“We came into it about three years ago, and one of the reasons that drew us to it was Luke’s commitment to recognizing the American farmer,” he recalls. “He grew up on a farm down in Georgia, and his dad is a peanut farmer. His commitment to the whole concept of the Farm Tour was about raising awareness of the American farmer. With a large agricultural division inside of our company, we had a similar want and need, and had a program already in place that was called Thankful For Ag. The purpose behind it was to raise an awareness of what the American farmer is doing for us. We put the two programs together, and it became a winning combination.”
Kerins says he is touched by Bryan’s genuine love for the people on the farms throughout the regions where they play the shows. “That’s one of the reasons that we have put so much dedication into it,” he offers. “We use the word celebration, but the whole idea of the Farm Tour is a way to thank the farmers for what they are doing. As someone who grew up on a farm, he gets it personally. He knows the challenges that farmers face in this country. Whether it be the cyclical nature of crops and how they grow, or regulations that are put on top of them, or it could be things like drought that mother nature just throws at us. Luke gets it and believes in it, which is why we are working with him.”
Bryan admits that the evening turns out to be one that he, Bayer, or some of fellow attendees will never forget. “Bayer and I get the farmers up on stage, and we donate a thousand dollars of Bayer product, and we give a scholarship to a student from an agricultural family,” he says. “Beyond that, we’ve teamed up with Bayer to do #HeresToTheFarmer, where if you do that, Bayer and I donate a meal to a hungry family. This year, our goal is to try to do a million meals. It’s grown over the years. We did 700,000 one year, and then 800,000 the next year, so everybody’s hashtags is feeding a hungry American family.”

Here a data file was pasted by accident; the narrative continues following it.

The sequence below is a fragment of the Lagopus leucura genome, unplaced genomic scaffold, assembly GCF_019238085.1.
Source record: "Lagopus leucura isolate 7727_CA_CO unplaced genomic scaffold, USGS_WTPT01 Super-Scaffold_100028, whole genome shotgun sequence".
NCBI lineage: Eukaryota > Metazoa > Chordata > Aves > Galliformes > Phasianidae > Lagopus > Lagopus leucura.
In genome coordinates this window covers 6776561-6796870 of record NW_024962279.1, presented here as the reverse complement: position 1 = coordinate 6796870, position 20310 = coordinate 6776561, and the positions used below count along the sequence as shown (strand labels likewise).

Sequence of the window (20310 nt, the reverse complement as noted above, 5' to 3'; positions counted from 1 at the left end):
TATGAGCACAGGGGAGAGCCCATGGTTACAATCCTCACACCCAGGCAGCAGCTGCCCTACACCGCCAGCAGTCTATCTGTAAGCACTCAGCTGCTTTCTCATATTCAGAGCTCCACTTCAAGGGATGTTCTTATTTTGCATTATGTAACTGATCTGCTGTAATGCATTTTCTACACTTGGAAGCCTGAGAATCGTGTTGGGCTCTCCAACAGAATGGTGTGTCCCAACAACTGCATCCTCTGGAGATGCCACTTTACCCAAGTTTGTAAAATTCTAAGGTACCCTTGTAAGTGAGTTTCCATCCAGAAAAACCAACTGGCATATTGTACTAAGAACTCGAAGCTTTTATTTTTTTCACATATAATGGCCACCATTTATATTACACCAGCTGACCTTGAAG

The Farm Tour allows Bryan to pay tribute to his heritage. “My whole existence, and the reason that I’m in country music, was based on me being in an agricultural family,” said the singer. “It taught me everything I know about life, and my work ethic. It has shaped who I am. I took all those values, and I brought them to Nashville, and used that hard work to get my career off the ground. I still go back home and talk to my dad, and talk about how the business is going. It’s still very present, and very important in my life.”
What is it about the farming way of life that holds an appeal for the singer, who releases his sixth studio album, What Makes You Country, on Dec. 8? “I always loved the aspect of farming that at the end of the day, you could see what you had done that day. If you were working in a field, you started at one end of the field, and by the end of the day, you completed the job. The funny thing about the music business is that you could work for a year, and never know if you were going forward or backwards. It’s about putting in a good day’s work, and planting stuff, and watching it grow is pretty spiritual.”